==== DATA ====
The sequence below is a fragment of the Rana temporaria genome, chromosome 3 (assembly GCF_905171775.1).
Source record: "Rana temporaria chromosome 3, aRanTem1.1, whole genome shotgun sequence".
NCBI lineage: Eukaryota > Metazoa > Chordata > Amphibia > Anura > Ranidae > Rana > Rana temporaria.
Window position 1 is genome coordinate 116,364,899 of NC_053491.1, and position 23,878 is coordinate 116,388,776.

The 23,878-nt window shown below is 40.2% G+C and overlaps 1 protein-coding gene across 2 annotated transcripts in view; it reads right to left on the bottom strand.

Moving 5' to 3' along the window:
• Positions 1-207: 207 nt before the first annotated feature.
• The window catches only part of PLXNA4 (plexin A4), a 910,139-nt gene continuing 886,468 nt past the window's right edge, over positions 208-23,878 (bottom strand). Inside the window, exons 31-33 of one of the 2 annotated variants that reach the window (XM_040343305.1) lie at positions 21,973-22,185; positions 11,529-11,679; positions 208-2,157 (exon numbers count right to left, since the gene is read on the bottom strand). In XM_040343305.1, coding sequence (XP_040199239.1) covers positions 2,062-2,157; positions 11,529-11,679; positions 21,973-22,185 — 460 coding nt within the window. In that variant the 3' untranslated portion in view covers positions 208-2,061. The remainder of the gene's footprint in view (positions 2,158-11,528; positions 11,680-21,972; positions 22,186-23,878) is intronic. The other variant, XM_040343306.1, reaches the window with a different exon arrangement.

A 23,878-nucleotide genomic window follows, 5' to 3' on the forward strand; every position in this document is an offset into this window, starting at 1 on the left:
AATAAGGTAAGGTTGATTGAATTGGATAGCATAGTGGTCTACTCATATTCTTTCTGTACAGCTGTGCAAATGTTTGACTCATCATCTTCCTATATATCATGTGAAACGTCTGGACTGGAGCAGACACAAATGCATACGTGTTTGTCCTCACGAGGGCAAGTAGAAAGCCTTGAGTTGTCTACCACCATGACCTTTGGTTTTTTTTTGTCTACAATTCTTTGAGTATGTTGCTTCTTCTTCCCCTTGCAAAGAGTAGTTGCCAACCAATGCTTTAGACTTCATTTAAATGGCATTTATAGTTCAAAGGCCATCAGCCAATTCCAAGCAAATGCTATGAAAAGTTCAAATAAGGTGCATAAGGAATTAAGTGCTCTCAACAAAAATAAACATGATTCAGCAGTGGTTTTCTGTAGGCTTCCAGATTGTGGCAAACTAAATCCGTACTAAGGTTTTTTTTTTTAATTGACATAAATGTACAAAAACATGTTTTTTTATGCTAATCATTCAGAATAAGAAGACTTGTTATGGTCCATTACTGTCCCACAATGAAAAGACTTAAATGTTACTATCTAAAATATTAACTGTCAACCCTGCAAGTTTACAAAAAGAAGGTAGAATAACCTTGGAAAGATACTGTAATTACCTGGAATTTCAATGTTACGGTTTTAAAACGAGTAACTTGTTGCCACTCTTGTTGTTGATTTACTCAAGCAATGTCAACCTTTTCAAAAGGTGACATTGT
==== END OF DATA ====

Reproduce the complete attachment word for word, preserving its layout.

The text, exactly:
The sequence below is a fragment of the Rana temporaria genome, chromosome 3 (assembly GCF_905171775.1).
Source record: "Rana temporaria chromosome 3, aRanTem1.1, whole genome shotgun sequence".
NCBI lineage: Eukaryota > Metazoa > Chordata > Amphibia > Anura > Ranidae > Rana > Rana temporaria.
Window position 1 is genome coordinate 116,364,899 of NC_053491.1, and position 23,878 is coordinate 116,388,776.

The 23,878-nt window shown below is 40.2% G+C and overlaps 1 protein-coding gene across 2 annotated transcripts in view; it reads right to left on the bottom strand.

Moving 5' to 3' along the window:
• Positions 1-207: 207 nt before the first annotated feature.
• The window catches only part of PLXNA4 (plexin A4), a 910,139-nt gene continuing 886,468 nt past the window's right edge, over positions 208-23,878 (bottom strand). Inside the window, exons 31-33 of one of the 2 annotated variants that reach the window (XM_040343305.1) lie at positions 21,973-22,185; positions 11,529-11,679; positions 208-2,157 (exon numbers count right to left, since the gene is read on the bottom strand). In XM_040343305.1, coding sequence (XP_040199239.1) covers positions 2,062-2,157; positions 11,529-11,679; positions 21,973-22,185 — 460 coding nt within the window. In that variant the 3' untranslated portion in view covers positions 208-2,061. The remainder of the gene's footprint in view (positions 2,158-11,528; positions 11,680-21,972; positions 22,186-23,878) is intronic. The other variant, XM_040343306.1, reaches the window with a different exon arrangement.

A 23,878-nucleotide genomic window follows, 5' to 3' on the forward strand; every position in this document is an offset into this window, starting at 1 on the left:
AATAAGGTAAGGTTGATTGAATTGGATAGCATAGTGGTCTACTCATATTCTTTCTGTACAGCTGTGCAAATGTTTGACTCATCATCTTCCTATATATCATGTGAAACGTCTGGACTGGAGCAGACACAAATGCATACGTGTTTGTCCTCACGAGGGCAAGTAGAAAGCCTTGAGTTGTCTACCACCATGACCTTTGGTTTTTTTTTGTCTACAATTCTTTGAGTATGTTGCTTCTTCTTCCCCTTGCAAAGAGTAGTTGCCAACCAATGCTTTAGACTTCATTTAAATGGCATTTATAGTTCAAAGGCCATCAGCCAATTCCAAGCAAATGCTATGAAAAGTTCAAATAAGGTGCATAAGGAATTAAGTGCTCTCAACAAAAATAAACATGATTCAGCAGTGGTTTTCTGTAGGCTTCCAGATTGTGGCAAACTAAATCCGTACTAAGGTTTTTTTTTTTAATTGACATAAATGTACAAAAACATGTTTTTTTATGCTAATCATTCAGAATAAGAAGACTTGTTATGGTCCATTACTGTCCCACAATGAAAAGACTTAAATGTTACTATCTAAAATATTAACTGTCAACCCTGCAAGTTTACAAAAAGAAGGTAGAATAACCTTGGAAAGATACTGTAATTACCTGGAATTTCAATGTTACGGTTTTAAAACGAGTAACTTGTTGCCACTCTTGTTGTTGATTTACTCAAGCAATGTCAACCTTTTCAAAAGGTGACATTGT